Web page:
The exchange has spearheaded pilot projects in the states of Gujarat and Andhra Pradesh whereby farmers will be enabled to sell forward their produce of cotton immediately after sowing /prior to harvesting through an aggregator who/which will be selected for this purpose. The exchange also initiated a pilot for soya farmers in Madhya Pradesh wherein at the time of harvest, farmers could sell their crop forward on the exchange and get finance against the electronic warehouse receipt up to 85 % of the value of the crop from banks. In Rajasthan, the exchange has tied up with a private telecom provider for price dissemination at local PCOs as well as provides price feeds in their call centres. Similar pilots are also being planned for other crops in different states.

NCDEX has also made provision for education of farmers about its products/services, and introduction of a certification course as well. Over 450 awareness programmes covering nearly 60,000 participants have been conducted by NCDEX’s product and relationship teams all over India. Every aspect of commodities trade is covered in these programmes. These are covered in every region in the native language. Besides, the exchange has also introduced a certification course that is analogous to the certification courses followed in the equity segment of the capital market and is conducted by the NSE’s Certification in Financial Markets (NCFM).

Other Ancillary Services provided by NCDEX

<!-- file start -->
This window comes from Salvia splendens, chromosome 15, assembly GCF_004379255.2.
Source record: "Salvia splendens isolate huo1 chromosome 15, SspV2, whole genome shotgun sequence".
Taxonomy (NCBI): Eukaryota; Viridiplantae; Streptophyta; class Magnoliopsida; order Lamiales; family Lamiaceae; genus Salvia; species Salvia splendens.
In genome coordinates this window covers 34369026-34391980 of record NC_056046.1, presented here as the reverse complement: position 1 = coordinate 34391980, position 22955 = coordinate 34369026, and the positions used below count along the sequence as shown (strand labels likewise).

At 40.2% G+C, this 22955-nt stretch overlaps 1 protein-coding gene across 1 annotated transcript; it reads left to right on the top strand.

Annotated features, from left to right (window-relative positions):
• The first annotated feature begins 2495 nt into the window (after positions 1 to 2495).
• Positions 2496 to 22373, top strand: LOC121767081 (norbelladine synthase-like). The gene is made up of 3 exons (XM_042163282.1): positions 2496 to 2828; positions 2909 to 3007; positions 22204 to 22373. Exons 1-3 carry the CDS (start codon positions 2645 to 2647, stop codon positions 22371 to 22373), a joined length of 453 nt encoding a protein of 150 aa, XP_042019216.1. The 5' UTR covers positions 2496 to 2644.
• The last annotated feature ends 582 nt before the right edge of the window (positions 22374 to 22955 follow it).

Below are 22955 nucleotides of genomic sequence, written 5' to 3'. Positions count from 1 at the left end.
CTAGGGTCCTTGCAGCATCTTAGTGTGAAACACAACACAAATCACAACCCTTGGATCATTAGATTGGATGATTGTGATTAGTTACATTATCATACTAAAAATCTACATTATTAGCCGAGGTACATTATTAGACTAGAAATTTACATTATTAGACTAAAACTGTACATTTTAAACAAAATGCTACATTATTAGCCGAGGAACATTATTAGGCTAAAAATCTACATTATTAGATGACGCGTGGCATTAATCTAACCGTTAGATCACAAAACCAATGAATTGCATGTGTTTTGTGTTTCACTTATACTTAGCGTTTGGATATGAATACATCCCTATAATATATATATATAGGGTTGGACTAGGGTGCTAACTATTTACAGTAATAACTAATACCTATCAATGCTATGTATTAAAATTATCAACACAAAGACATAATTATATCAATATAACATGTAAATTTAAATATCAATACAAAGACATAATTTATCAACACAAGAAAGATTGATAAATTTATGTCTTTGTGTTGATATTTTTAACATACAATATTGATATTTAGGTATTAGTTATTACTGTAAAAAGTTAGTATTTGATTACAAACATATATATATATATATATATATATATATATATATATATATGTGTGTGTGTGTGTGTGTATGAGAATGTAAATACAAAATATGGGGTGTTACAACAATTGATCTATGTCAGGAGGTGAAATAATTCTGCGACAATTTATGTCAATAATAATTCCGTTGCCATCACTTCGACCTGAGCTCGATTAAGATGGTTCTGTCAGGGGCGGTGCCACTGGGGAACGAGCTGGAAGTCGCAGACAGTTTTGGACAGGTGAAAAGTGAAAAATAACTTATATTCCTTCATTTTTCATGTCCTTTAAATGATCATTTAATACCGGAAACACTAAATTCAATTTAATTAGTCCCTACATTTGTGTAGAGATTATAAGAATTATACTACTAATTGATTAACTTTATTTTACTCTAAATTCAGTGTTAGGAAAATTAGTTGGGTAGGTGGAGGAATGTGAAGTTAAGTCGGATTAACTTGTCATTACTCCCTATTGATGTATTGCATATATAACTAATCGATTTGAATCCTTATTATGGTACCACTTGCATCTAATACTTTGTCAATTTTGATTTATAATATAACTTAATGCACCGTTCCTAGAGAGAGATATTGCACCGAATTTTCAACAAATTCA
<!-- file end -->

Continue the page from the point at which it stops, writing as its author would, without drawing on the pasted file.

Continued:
NCDEX has made provision for warehouse receipt based financing. It has over 130 accredited warehouses all over the country and number is expanding almost every month. Farmers can bring their produce to these warehouses. However, NCDEX has a prescribed specification for quality and grade of each commodity. Only such commodities (with some premium for superior quality and discount for inferior ones in a limited band) are accepted in the warehouses. NCDEX has appointed recognised assayers in all its warehouses to scientifically test the quality of the goods that come to its warehouses. To carry on this work in a full-fledged manner at a larger scale, NCDEX has promoted a separate collateral management company called as National Collateral Management Services Ltd. (NCMSL), which has taken over the work of accreditation of warehouses, assaying and tying up with banks to accept their warehouse receipt. Against every delivery in the warehouse a warehouse receipt (WR) is issued. Since NCDEX (and hence NCMSL) is a known national level multi-commodity exchange, its receipt gives more credibility than any other warehouse receipt. A farmer can then get soft loans from banks against these receipts in the interim period. The banks also benefit since such a lending is as good as a risk-free lending. Currently, the banks have given loans worth Rs 9,000 crores against commodities. The potential of this kind of lending can be seen to be in the region of at least Rs 150,000 crore.

Aggregators
NCDEX has realised the need for a neutral aggregator to hedge forward the price risk of small and marginal farmers, who find it difficult to directly trade with the exchange due to issues like membership and quantities handled by them. Hence, NCDEX is in talk with banks, commodity boards, co-operatives and agri-extension service providers to play the role of aggregators, who can collect all the produce and trade on the exchange on behalf of the farmers in every village.

New initiatives